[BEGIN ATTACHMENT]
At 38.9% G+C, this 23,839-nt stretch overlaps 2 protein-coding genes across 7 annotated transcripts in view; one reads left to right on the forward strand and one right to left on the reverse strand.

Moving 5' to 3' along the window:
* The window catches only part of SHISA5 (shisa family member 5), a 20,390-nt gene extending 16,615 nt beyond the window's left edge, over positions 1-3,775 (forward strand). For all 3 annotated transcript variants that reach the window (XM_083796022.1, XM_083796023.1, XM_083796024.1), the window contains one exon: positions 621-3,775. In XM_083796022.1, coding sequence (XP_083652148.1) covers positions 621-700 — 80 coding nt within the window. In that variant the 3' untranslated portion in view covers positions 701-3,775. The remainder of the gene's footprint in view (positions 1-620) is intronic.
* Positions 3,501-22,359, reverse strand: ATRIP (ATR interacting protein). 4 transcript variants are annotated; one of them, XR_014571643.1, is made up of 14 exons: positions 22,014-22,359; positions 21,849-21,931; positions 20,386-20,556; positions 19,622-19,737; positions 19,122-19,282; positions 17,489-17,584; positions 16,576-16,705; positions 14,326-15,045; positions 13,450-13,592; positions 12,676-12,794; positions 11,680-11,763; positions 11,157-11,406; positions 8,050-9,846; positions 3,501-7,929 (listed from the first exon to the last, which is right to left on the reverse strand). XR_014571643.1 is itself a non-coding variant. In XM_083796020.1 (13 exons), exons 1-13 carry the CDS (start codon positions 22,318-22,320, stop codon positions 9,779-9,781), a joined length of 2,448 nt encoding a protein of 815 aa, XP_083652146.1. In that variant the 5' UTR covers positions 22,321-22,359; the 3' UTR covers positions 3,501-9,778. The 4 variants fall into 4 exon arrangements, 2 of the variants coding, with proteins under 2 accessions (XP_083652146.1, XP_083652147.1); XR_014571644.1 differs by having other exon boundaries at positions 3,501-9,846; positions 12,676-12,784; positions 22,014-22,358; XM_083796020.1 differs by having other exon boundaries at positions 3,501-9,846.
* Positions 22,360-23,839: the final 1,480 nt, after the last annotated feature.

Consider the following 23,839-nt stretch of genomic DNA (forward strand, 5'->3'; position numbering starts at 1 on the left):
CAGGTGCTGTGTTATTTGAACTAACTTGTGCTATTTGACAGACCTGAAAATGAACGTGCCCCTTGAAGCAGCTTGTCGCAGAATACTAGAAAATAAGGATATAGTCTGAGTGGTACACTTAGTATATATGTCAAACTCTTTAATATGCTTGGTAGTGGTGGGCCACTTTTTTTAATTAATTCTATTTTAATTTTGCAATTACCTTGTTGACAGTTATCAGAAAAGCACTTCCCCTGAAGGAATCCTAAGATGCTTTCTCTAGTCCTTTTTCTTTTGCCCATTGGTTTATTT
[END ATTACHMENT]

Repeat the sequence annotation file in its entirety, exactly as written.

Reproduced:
At 38.9% G+C, this 23,839-nt stretch overlaps 2 protein-coding genes across 7 annotated transcripts in view; one reads left to right on the forward strand and one right to left on the reverse strand.

Moving 5' to 3' along the window:
* The window catches only part of SHISA5 (shisa family member 5), a 20,390-nt gene extending 16,615 nt beyond the window's left edge, over positions 1-3,775 (forward strand). For all 3 annotated transcript variants that reach the window (XM_083796022.1, XM_083796023.1, XM_083796024.1), the window contains one exon: positions 621-3,775. In XM_083796022.1, coding sequence (XP_083652148.1) covers positions 621-700 — 80 coding nt within the window. In that variant the 3' untranslated portion in view covers positions 701-3,775. The remainder of the gene's footprint in view (positions 1-620) is intronic.
* Positions 3,501-22,359, reverse strand: ATRIP (ATR interacting protein). 4 transcript variants are annotated; one of them, XR_014571643.1, is made up of 14 exons: positions 22,014-22,359; positions 21,849-21,931; positions 20,386-20,556; positions 19,622-19,737; positions 19,122-19,282; positions 17,489-17,584; positions 16,576-16,705; positions 14,326-15,045; positions 13,450-13,592; positions 12,676-12,794; positions 11,680-11,763; positions 11,157-11,406; positions 8,050-9,846; positions 3,501-7,929 (listed from the first exon to the last, which is right to left on the reverse strand). XR_014571643.1 is itself a non-coding variant. In XM_083796020.1 (13 exons), exons 1-13 carry the CDS (start codon positions 22,318-22,320, stop codon positions 9,779-9,781), a joined length of 2,448 nt encoding a protein of 815 aa, XP_083652146.1. In that variant the 5' UTR covers positions 22,321-22,359; the 3' UTR covers positions 3,501-9,778. The 4 variants fall into 4 exon arrangements, 2 of the variants coding, with proteins under 2 accessions (XP_083652146.1, XP_083652147.1); XR_014571644.1 differs by having other exon boundaries at positions 3,501-9,846; positions 12,676-12,784; positions 22,014-22,358; XM_083796020.1 differs by having other exon boundaries at positions 3,501-9,846.
* Positions 22,360-23,839: the final 1,480 nt, after the last annotated feature.

Consider the following 23,839-nt stretch of genomic DNA (forward strand, 5'->3'; position numbering starts at 1 on the left):
CAGGTGCTGTGTTATTTGAACTAACTTGTGCTATTTGACAGACCTGAAAATGAACGTGCCCCTTGAAGCAGCTTGTCGCAGAATACTAGAAAATAAGGATATAGTCTGAGTGGTACACTTAGTATATATGTCAAACTCTTTAATATGCTTGGTAGTGGTGGGCCACTTTTTTTAATTAATTCTATTTTAATTTTGCAATTACCTTGTTGACAGTTATCAGAAAAGCACTTCCCCTGAAGGAATCCTAAGATGCTTTCTCTAGTCCTTTTTCTTTTGCCCATTGGTTTATTT